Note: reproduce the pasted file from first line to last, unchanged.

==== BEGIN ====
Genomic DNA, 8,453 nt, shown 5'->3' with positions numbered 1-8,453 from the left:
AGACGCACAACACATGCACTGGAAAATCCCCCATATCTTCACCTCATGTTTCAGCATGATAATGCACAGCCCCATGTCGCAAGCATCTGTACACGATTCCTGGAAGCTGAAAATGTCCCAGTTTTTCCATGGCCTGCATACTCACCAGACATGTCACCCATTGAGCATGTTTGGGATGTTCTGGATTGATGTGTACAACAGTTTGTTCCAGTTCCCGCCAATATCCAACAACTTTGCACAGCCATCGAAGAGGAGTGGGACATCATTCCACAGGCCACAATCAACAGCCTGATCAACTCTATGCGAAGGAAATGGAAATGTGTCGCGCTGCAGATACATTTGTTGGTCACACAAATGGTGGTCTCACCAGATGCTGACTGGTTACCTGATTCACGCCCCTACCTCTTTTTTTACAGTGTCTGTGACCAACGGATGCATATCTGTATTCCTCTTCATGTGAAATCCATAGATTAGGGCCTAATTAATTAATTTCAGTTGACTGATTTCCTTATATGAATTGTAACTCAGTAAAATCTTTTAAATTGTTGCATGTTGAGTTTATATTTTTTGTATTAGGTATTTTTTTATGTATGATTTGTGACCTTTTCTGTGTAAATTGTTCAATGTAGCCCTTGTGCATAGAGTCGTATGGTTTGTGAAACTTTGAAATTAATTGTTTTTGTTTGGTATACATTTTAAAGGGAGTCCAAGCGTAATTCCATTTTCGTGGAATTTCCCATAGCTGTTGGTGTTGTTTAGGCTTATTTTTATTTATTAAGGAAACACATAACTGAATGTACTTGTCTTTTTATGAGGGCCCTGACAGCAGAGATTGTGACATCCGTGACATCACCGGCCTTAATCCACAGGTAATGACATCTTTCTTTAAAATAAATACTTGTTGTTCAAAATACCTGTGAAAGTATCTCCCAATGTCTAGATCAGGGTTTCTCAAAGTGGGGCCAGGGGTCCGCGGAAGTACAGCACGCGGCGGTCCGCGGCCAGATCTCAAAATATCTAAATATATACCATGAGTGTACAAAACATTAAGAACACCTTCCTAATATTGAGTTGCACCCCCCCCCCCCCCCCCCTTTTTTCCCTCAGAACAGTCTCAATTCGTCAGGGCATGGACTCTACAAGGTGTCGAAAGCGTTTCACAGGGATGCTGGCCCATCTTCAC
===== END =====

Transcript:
Genomic DNA, 8,453 nt, shown 5'->3' with positions numbered 1-8,453 from the left:
AGACGCACAACACATGCACTGGAAAATCCCCCATATCTTCACCTCATGTTTCAGCATGATAATGCACAGCCCCATGTCGCAAGCATCTGTACACGATTCCTGGAAGCTGAAAATGTCCCAGTTTTTCCATGGCCTGCATACTCACCAGACATGTCACCCATTGAGCATGTTTGGGATGTTCTGGATTGATGTGTACAACAGTTTGTTCCAGTTCCCGCCAATATCCAACAACTTTGCACAGCCATCGAAGAGGAGTGGGACATCATTCCACAGGCCACAATCAACAGCCTGATCAACTCTATGCGAAGGAAATGGAAATGTGTCGCGCTGCAGATACATTTGTTGGTCACACAAATGGTGGTCTCACCAGATGCTGACTGGTTACCTGATTCACGCCCCTACCTCTTTTTTTACAGTGTCTGTGACCAACGGATGCATATCTGTATTCCTCTTCATGTGAAATCCATAGATTAGGGCCTAATTAATTAATTTCAGTTGACTGATTTCCTTATATGAATTGTAACTCAGTAAAATCTTTTAAATTGTTGCATGTTGAGTTTATATTTTTTGTATTAGGTATTTTTTTATGTATGATTTGTGACCTTTTCTGTGTAAATTGTTCAATGTAGCCCTTGTGCATAGAGTCGTATGGTTTGTGAAACTTTGAAATTAATTGTTTTTGTTTGGTATACATTTTAAAGGGAGTCCAAGCGTAATTCCATTTTCGTGGAATTTCCCATAGCTGTTGGTGTTGTTTAGGCTTATTTTTATTTATTAAGGAAACACATAACTGAATGTACTTGTCTTTTTATGAGGGCCCTGACAGCAGAGATTGTGACATCCGTGACATCACCGGCCTTAATCCACAGGTAATGACATCTTTCTTTAAAATAAATACTTGTTGTTCAAAATACCTGTGAAAGTATCTCCCAATGTCTAGATCAGGGTTTCTCAAAGTGGGGCCAGGGGTCCGCGGAAGTACAGCACGCGGCGGTCCGCGGCCAGATCTCAAAATATCTAAATATATACCATGAGTGTACAAAACATTAAGAACACCTTCCTAATATTGAGTTGCACCCCCCCCCCCCCCCCCCTTTTTTCCCTCAGAACAGTCTCAATTCGTCAGGGCATGGACTCTACAAGGTGTCGAAAGCGTTTCACAGGGATGCTGGCCCATCTTCAC